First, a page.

I know I’d never have been able to write a lot of the things I have done over the years if not for those. I mean, fuck, if my life hadn’t sucked when I was penning the pieces for These Waters, God knows what would have happened. I wouldn’t have had that book published, I know that much!! Sure, I write about the little things too. Last week I wrote a poem about a painting I found interesting for example. I’ve made a poem out of a yellow flower. I’ve used the story of Lucifer and Salome. But without being shit on in life and writing Cigarettes In The Snow, quite honestly, poetry would never have happened for me. At this point I was at University studying creative writing in general and until about 8 months earlier had never written a poem or considered liking one in my life. I was 19 at this point and I’m 21 now!! I’d not long started dicking about writing poems along with short fiction for my first blog when it clicked with that piece.

I just don’t think life can move forward with just the little things. You know that saying ‘don’t sweat the small stuff?’- I’d never had a second thought about it until tonight. During my overly long, and possibly to you- boring, thought process I got thinking about ‘small victories’- you know the sort, the little bonuses you get during the day that make it a good one or perhaps the moment in which you feel smug having shown yourself to be better than someone else in whatever way.

Having been thinking back to when I was fat (by the way I really was huge as a teenager) I recalled the many occasions over the last few years where I’d ran into someone who I maybe hadn’t seen since leaving school, people who didn’t give my existence a second thought. So often they’ve came up to me, shook my hand, gave me a hug, whatever, and told me how great I looked (i.e. you used to be fat, Jord, remember? You’re actually quite good looking under all that flab, though, aren’t you?). For a moment, that’s a good feeling. There I am being awed by someone who I (more often than not) have a reason to hold a grudge against, but then when you think about it it’s not a little victory. If this person’s opinion mattered to me at all then they’d have been made aware over the last few years that I was looking good now. The people who need to know this do already.

What is important is enjoying the big things in life. I can write all day about my personal life for example, but whilst some scenery I pass may be pretty enough for a poem or a joke I see on twitter may be worth a retweet, the moment passes straight away and it’s never as special second time around. However life is there for, well, a lifetime. It can inspire every day and it does should you let it. I never thought I’d be giving this type of advice, and trust me; if you know me personally you wouldn’t either.

Sorry to go on and on for something I could have said in a few lines, but I needed to bore myself to sleep.

Dreams are possibilities.

Today’s Inspiration

I’m currently attempting to write the forward and blurb type things for TFA. I really don’t understand, still, how in our field the writing is the easy part. The hardest part is undoubtedly the promoting side: writing bios etc, where I find trying to balance shameful self-promotion and not sounding like a self-loving tool is near enough impossible. All you ever want to say is ‘I’ve written this, if you like it then fantastic, if not- no worries’- but you can’t do that. It’s all one big drama, every time you’re asked to do it.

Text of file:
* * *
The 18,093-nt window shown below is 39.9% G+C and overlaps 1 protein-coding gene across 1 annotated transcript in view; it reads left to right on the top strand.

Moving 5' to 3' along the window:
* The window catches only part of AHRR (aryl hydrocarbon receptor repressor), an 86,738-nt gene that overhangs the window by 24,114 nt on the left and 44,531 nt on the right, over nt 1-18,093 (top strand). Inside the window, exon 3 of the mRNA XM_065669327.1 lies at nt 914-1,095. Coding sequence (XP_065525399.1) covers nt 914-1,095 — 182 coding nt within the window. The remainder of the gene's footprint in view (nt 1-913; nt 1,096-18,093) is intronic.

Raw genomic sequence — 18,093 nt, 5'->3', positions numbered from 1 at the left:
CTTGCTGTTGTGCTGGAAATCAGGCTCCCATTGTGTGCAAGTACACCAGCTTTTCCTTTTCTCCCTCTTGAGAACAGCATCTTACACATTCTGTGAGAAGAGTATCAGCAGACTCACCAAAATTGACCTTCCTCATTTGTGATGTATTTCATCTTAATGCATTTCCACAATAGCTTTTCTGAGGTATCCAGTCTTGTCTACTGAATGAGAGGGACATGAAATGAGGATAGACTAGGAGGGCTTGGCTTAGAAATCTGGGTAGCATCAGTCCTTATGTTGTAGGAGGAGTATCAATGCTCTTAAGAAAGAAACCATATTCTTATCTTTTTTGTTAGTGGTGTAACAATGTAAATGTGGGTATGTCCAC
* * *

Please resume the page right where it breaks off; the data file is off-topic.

Nevertheless, I plod along towards acknowledgements, this part is a little easier. Naturally, cover designers, reviewers, critiques, friends, family etc have all played their respective parts. You could also probably thank your inspirations, the greats you look up to who make you want to reach their levels of success. At the end of the day, you wouldn’t be where you are if not for them. In my case I’d like to meet Wilde, Poe, Stoker et al and shake their hands. I’d also kind of like to meet Shakespeare, because although I’m no fan and his works have been the causes of misery throughout my academic life, I’d be comfortable should my poetry become so well known that kids study them as his in years to come. There’s that wonderful irony stuff again.

Anyway, when I was thinking about this I realised that I had heard from an idol of mine way back when my journey as a writer began. Back in the Winter of 2011, I had my first ever short story published and in the same week got an unexpected reply from my (still) favourite author, Christopher Ransom. I could even call him ‘Chris’. I saved his email as it meant a lot to me. He talked about his journey to becoming a published writer, inspirations, motivations and so much stuff yet I was overwhelmed enough just to have the reply to begin with. And now, as I finish the poetry chapter of my life (for now at least) and try my hand at his field of horror fiction I have revisited that message and realise how subconsciously I have stuck to his advice whilst writing TFA. He ended by wishing me luck with my writing and the best for the holidays. I thought I’d share a couple of extracts from what he said to me as an inspirational post.

‘My own tenure as an aspiring writer was not so long ago and, in fact, feels as though it is still ongoing.  I suppose the reason is that we never stop aspiring, not if we care about our jobs and our readers and hope to bring something new to the table each time out’.

‘I spent 15 years writing fiction before I published The Birthing House, a manuscript that received over 60 rejections from various agents before my agent sold it to St. Martin’s Press.  Persistence and patience are everything in this game, but if you nourish your talent and refuse to give up, you will find success’.

I’ll just add to that and sum it up.
‘Dreams are possibilities’.